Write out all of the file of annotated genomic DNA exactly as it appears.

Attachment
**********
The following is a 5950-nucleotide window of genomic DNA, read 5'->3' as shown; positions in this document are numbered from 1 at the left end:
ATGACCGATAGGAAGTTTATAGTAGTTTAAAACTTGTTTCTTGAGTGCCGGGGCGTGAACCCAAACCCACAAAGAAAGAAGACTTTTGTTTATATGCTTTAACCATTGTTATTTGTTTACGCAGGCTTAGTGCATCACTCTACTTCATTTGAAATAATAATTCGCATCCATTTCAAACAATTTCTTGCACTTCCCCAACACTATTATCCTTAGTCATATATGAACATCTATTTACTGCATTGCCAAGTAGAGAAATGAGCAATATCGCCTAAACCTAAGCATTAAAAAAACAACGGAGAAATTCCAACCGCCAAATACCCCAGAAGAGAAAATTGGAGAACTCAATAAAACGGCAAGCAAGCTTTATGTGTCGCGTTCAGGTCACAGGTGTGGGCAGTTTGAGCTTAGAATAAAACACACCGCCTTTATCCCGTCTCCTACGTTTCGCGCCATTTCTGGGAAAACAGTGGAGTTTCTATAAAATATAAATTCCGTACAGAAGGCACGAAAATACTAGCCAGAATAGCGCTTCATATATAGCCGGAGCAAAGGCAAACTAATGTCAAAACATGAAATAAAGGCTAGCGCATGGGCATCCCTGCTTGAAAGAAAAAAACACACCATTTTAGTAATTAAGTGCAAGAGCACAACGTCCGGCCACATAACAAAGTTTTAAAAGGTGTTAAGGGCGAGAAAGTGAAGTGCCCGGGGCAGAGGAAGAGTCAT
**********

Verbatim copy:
The following is a 5950-nucleotide window of genomic DNA, read 5'->3' as shown; positions in this document are numbered from 1 at the left end:
ATGACCGATAGGAAGTTTATAGTAGTTTAAAACTTGTTTCTTGAGTGCCGGGGCGTGAACCCAAACCCACAAAGAAAGAAGACTTTTGTTTATATGCTTTAACCATTGTTATTTGTTTACGCAGGCTTAGTGCATCACTCTACTTCATTTGAAATAATAATTCGCATCCATTTCAAACAATTTCTTGCACTTCCCCAACACTATTATCCTTAGTCATATATGAACATCTATTTACTGCATTGCCAAGTAGAGAAATGAGCAATATCGCCTAAACCTAAGCATTAAAAAAACAACGGAGAAATTCCAACCGCCAAATACCCCAGAAGAGAAAATTGGAGAACTCAATAAAACGGCAAGCAAGCTTTATGTGTCGCGTTCAGGTCACAGGTGTGGGCAGTTTGAGCTTAGAATAAAACACACCGCCTTTATCCCGTCTCCTACGTTTCGCGCCATTTCTGGGAAAACAGTGGAGTTTCTATAAAATATAAATTCCGTACAGAAGGCACGAAAATACTAGCCAGAATAGCGCTTCATATATAGCCGGAGCAAAGGCAAACTAATGTCAAAACATGAAATAAAGGCTAGCGCATGGGCATCCCTGCTTGAAAGAAAAAAACACACCATTTTAGTAATTAAGTGCAAGAGCACAACGTCCGGCCACATAACAAAGTTTTAAAAGGTGTTAAGGGCGAGAAAGTGAAGTGCCCGGGGCAGAGGAAGAGTCAT